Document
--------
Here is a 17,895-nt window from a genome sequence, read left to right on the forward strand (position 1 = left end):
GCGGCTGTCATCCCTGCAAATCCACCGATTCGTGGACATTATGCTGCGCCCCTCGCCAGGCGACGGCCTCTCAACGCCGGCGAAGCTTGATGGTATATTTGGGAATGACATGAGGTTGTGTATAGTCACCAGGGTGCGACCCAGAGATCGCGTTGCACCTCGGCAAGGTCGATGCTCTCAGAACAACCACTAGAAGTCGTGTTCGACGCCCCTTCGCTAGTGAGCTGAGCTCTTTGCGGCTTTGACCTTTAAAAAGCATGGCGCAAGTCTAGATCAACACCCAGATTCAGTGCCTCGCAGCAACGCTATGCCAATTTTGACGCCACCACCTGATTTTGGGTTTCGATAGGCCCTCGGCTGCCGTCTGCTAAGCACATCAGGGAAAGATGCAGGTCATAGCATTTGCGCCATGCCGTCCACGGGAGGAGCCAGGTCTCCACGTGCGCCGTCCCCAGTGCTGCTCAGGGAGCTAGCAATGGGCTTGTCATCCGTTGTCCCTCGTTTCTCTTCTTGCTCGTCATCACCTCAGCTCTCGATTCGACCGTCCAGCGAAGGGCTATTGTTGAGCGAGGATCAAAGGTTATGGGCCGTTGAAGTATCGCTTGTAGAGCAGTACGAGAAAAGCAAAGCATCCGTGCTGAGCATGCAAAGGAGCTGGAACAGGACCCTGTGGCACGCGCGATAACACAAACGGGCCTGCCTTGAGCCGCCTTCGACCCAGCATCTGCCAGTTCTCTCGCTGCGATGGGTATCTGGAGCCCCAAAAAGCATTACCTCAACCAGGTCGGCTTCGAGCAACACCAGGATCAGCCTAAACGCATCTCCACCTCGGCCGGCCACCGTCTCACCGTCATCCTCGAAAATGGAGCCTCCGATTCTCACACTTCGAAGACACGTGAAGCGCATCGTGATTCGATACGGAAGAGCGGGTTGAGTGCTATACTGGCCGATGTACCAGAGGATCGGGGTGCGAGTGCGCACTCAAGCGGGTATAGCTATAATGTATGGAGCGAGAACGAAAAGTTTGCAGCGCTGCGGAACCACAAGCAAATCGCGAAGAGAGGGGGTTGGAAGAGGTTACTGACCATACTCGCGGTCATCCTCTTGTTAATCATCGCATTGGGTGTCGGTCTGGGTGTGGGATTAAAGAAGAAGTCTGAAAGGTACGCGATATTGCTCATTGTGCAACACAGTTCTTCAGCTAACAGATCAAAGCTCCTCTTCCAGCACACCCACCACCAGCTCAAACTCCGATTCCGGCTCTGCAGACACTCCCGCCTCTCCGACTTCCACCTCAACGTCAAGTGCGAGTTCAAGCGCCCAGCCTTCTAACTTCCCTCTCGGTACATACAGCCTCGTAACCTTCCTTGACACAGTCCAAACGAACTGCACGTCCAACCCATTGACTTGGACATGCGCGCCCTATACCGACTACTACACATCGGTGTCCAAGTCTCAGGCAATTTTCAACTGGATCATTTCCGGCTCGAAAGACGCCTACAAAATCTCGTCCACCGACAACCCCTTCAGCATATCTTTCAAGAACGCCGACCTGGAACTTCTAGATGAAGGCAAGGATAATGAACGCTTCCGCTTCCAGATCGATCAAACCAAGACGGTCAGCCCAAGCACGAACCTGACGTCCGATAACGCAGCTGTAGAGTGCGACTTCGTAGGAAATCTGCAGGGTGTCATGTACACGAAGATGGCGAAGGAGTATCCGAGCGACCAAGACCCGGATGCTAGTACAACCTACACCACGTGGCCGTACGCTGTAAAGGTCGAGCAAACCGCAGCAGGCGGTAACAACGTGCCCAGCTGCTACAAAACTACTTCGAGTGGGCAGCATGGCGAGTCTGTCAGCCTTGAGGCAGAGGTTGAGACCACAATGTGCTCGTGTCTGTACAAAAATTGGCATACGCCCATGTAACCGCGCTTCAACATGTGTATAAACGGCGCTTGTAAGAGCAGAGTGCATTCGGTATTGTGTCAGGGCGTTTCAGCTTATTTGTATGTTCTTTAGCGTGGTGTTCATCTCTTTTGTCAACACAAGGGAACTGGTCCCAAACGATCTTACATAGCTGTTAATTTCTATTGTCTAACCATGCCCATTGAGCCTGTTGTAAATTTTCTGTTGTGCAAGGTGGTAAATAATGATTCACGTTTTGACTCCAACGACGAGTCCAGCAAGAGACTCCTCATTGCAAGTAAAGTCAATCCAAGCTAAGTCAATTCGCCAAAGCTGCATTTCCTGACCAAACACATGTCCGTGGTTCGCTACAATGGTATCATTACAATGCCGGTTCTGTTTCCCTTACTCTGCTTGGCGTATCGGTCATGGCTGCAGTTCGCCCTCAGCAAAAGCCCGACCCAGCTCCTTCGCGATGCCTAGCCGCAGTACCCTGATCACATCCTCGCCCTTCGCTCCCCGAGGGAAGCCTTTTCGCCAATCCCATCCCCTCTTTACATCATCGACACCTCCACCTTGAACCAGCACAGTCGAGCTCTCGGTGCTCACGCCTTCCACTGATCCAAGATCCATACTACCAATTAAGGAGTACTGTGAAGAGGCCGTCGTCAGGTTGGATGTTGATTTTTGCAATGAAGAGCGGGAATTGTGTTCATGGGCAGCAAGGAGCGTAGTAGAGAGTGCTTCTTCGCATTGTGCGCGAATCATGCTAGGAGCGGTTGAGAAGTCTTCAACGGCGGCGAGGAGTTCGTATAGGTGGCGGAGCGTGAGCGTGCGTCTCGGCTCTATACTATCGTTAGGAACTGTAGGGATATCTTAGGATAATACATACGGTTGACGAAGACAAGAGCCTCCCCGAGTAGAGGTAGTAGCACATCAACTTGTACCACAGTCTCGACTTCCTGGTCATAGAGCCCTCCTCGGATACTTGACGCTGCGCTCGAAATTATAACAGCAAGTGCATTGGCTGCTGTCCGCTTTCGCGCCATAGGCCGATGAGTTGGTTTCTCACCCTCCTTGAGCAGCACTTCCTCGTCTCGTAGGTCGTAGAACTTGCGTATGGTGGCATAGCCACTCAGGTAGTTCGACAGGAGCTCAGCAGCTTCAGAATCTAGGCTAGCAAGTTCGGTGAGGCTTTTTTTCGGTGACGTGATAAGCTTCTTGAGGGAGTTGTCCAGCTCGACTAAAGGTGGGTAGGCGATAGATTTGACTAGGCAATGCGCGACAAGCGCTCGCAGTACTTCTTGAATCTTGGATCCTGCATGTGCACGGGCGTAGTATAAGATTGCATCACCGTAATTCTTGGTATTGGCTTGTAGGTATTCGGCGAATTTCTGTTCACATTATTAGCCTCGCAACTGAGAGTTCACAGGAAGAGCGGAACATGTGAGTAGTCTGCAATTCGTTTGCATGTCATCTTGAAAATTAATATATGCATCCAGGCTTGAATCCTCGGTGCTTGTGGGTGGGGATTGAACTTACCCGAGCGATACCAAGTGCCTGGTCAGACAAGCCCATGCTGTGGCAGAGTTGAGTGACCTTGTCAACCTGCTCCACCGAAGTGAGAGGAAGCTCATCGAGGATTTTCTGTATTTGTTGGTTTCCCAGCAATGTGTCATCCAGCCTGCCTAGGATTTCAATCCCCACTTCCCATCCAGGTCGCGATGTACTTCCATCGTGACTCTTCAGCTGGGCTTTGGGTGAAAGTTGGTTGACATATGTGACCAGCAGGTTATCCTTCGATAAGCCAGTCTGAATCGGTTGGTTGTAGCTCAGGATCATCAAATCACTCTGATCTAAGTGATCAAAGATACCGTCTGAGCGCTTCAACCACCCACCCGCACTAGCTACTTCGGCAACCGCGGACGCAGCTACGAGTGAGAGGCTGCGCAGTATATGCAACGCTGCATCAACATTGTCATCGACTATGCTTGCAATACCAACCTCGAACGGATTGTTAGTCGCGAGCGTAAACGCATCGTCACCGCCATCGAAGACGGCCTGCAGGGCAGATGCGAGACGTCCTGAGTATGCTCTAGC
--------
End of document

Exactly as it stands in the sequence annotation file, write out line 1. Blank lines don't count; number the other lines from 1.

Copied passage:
Here is a 17,895-nt window from a genome sequence, read left to right on the forward strand (position 1 = left end):